Hurricane Irene generated most coverage of any hurricane since PEJ started tracking news in 2007

Project for Excellence in Journalism

After running the numbers for the week of Aug. 22-28, PEJ found that stories about Hurricane Irene comprised 21 percent of all news covered, less than the 26 percent devoted to news about unrest in the Middle East. Network TV news devoted a third of its airtime to the storm, followed slightly by cable news. Online, radio and newspaper coverage lagged significantly. PEJ notes that Irene generated the largest share of the news coverage of any hurricane since it started tracking coverage in January 2007. The closest competitor was Gustav, which was the subject of 17 percent of stories in the first week of September, 2008.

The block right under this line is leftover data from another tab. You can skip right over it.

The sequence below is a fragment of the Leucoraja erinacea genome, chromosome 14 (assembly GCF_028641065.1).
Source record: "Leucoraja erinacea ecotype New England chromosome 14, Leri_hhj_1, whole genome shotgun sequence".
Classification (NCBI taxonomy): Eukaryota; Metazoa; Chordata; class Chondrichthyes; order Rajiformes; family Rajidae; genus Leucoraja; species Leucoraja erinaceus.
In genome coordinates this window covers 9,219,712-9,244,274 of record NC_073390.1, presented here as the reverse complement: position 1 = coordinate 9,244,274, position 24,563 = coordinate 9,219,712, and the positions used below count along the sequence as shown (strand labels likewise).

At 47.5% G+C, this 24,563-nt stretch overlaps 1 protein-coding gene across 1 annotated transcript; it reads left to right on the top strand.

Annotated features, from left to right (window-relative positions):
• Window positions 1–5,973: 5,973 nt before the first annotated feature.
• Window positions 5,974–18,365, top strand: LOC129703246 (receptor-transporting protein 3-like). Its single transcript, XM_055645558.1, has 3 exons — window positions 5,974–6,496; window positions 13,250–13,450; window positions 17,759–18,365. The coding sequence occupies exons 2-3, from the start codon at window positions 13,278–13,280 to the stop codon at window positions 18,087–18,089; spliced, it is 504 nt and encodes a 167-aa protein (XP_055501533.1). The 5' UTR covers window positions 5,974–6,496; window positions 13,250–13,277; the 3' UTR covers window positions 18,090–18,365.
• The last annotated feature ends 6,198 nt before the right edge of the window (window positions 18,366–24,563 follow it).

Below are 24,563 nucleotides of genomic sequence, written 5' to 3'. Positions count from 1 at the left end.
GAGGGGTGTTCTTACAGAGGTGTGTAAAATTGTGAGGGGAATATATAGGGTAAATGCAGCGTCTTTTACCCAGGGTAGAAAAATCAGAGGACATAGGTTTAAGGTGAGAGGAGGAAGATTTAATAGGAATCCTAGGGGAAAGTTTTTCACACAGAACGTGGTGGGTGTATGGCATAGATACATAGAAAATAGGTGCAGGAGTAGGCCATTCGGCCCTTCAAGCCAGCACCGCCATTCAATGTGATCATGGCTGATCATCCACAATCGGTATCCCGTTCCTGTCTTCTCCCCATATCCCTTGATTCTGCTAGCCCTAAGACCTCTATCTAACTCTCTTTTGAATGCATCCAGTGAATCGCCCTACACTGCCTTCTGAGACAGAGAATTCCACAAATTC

But dominance is relative; Gustav was a distant second to 2008 election coverage. Remember Hurricane Earl? Probably not. It caused little damage, although the media spent a lot of time covering it, too. Coverage of that storm from Aug. 30 to Sept. 5, 2010 comprised 13 percent of news hole, but that made it the top story for the week. "If anything," PEJ noted in its report then, "last week’s coverage proved again that meteorology is tricky and the media walk a fine line between legitimate concern and excessive hype in a story of this type." Somewhere there's a story about hype being relative. Oh, here it is: The 6 criteria for hype & why Hurricane Irene coverage does not meet them | Related: Patch gets big traffic bump from Hurricane Irene

  • Steve Myers

    Steve Myers was the managing editor of Poynter.org until August 2012, when he became the deputy managing editor and senior staff writer for The Lens, a nonprofit investigative news site in New Orleans.

Comments

Related News

Email IconGroup 3Facebook IconLinkedIn IconsearchGroupTwitter IconGroup 2YouTube Icon